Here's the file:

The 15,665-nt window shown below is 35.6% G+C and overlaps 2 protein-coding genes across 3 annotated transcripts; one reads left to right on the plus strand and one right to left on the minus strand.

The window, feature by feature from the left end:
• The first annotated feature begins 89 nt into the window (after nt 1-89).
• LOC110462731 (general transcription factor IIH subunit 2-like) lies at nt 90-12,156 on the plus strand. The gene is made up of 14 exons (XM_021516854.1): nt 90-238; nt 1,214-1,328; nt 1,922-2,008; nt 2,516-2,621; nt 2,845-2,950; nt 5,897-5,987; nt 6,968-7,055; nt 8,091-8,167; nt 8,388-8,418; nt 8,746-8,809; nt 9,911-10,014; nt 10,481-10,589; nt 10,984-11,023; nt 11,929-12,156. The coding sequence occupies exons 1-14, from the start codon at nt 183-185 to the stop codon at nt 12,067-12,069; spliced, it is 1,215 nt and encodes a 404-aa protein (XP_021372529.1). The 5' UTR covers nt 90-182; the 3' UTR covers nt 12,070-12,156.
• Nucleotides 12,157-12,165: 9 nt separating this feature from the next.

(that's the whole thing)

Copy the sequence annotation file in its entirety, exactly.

The 15,665-nt window shown below is 35.6% G+C and overlaps 2 protein-coding genes across 3 annotated transcripts; one reads left to right on the plus strand and one right to left on the minus strand.

The window, feature by feature from the left end:
• The first annotated feature begins 89 nt into the window (after nt 1-89).
• LOC110462731 (general transcription factor IIH subunit 2-like) lies at nt 90-12,156 on the plus strand. The gene is made up of 14 exons (XM_021516854.1): nt 90-238; nt 1,214-1,328; nt 1,922-2,008; nt 2,516-2,621; nt 2,845-2,950; nt 5,897-5,987; nt 6,968-7,055; nt 8,091-8,167; nt 8,388-8,418; nt 8,746-8,809; nt 9,911-10,014; nt 10,481-10,589; nt 10,984-11,023; nt 11,929-12,156. The coding sequence occupies exons 1-14, from the start codon at nt 183-185 to the stop codon at nt 12,067-12,069; spliced, it is 1,215 nt and encodes a 404-aa protein (XP_021372529.1). The 5' UTR covers nt 90-182; the 3' UTR covers nt 12,070-12,156.
• Nucleotides 12,157-12,165: 9 nt separating this feature from the next.